Presentation Tools for Teachers (& Students)...

...that aren't overdone.

This year, my colleagues and I moved into a renovated building. One of the upgrades that every teacher experienced was a classroom equipped with a ceiling-mounted computer projection unit, a Mobi (mobile whiteboard), and a Laptop.  As a result, the number of us using PowerPoint for every lesson has grown exponentially. The explosion of Power Point aided lessons has in some cases led to an exponential growth in students placing Power Point on the same level as thick worksheet packets and lengthy standardized assessments. Further, many teachers are starting to feel the same way after being subjected to poorly constructed and delivered presentations by students. What happened to this tool that at the start seemed so engaging and dynamic?

Essential Question:

How do teachers navigating this new world of projection screens, Smartboards, etc. keep things fresh? Let's look at some presentation tools and techniques available to any teacher with an Internet connection.

A word about technique:
Before we speak of tools, let's talk about what makes a good presentation. Power Point, after all isn't a bad tool. Unfortunately, it's laden with amateurish design pitfalls from the "stock" templates and backgrounds (which have improved substantially with the 07 release) to predictable layouts and endless bullets. What's more fun, is seeing someone mistake bullet points for paragraph markers, fill his or her slides with text, and read the entire text of his / her presentation to you from the slides in a painfully monotone performance.

Whether or not you're a fan of Steve Jobs, the man can give an effective presentation. This is a list available in various forms and various places. A friend of mine actually took these notes from a professor's (I believe her name was Bergstresser) lecture. I whittled them down even more.

  1. Identify a theme.
  2. Make your theme clear and consistent - unveil a single headline.
  3. Create a heading that sets the direction for your meeting.
  4. Provide the outline for the presentation and verbally open and close each section with a clear transition in-between.
  5. Make it easy for your listeners to follow your story.
  6. Passion and enthusiasm - choose the right vocabulary - so WOW YOUR AUDIENCE! / Have fun and be excited!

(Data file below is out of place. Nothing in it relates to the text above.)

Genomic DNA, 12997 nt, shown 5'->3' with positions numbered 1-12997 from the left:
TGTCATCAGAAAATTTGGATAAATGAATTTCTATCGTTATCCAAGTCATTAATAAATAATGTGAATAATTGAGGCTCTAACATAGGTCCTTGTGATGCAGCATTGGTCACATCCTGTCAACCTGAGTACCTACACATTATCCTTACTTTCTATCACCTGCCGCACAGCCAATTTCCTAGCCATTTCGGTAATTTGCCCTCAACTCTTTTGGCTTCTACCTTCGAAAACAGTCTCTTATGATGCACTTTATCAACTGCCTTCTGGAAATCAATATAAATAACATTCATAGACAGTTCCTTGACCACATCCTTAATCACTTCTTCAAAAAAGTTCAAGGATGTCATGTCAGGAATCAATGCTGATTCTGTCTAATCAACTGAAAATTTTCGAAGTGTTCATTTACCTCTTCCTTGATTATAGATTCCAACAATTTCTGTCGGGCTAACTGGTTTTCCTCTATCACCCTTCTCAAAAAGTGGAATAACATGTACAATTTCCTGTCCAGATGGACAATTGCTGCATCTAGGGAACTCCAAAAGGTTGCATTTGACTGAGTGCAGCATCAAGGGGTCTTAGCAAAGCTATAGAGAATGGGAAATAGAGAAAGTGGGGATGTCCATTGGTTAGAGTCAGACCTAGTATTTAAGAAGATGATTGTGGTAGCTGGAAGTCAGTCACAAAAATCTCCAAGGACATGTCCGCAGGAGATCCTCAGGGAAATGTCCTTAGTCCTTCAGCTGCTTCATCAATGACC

7. Sell an experience. Not just numbers and statistics. Make it meaningful. (Place numbers in context).
  8. Analogies help connect the dots for your audience.
  9. Make presentations visual and easy on the eyes.(whitespace & grid theory)
  10. Paint a simple picture that doesn't overwhelm.
  11. Be sure that you can identify the memorable moment of your presentation.
  12. Rehearse, rehearse, and rehearse some more!!!!

The main key here is "Show and Tell" The presentation tool shows and you tell. I go a step further with my students in asking them to use the PechaKucha (20x20) technique, which is all visual.
  • 20 Slides
  • 20 Seconds Each
  • a well designed / chosen graphic on every slide.
Some templates:
Finally, I like the way Sean Silverthorne summarizes the Jobs litmus test for your presentation:
  1. Does each slide convey just one idea?
  2. Are images sometimes [I would say often] used instead of words to convey those ideas?
  3. Do the slides make use of empty space?
  4. Does the deck sometimes disappear, leaving nothing between you and your audience?
  5. Have you minimized bullet lists, distracting effects and eye charts?


Billed as the "zooming presentation editor", Prezi excels at fun transitions and non-linear presentations. Like Power Point, though, it is equally susceptible to bad design. Notice how the official Prezi promo video uses the same techniques discussed above, combined with this cool interface.  Do all of the smash-mouth, roller-coaster transitions you want to; a badly constructed presentation will still be terrible to sit through. 

The End of Slideshows; this tool allows you turn any collection of graphics and short video clips into a movie set to music. Combined with Myna from Aviary, this is a mega-creative tool for students. You can make 30 second video shorts for free or apply for an edu-account, which comes with codes for your students.

Free traditional (PPT-like) Presentation tools for teachers in schools that haven't bought Office:

Other assorted stuff that may be useful:
...particularly if you don't need to "present" in the traditional sense but you need a captivating way to teach a lesson on the Smartboard or Projection Screen.

 More Presentation advice awesomeness:



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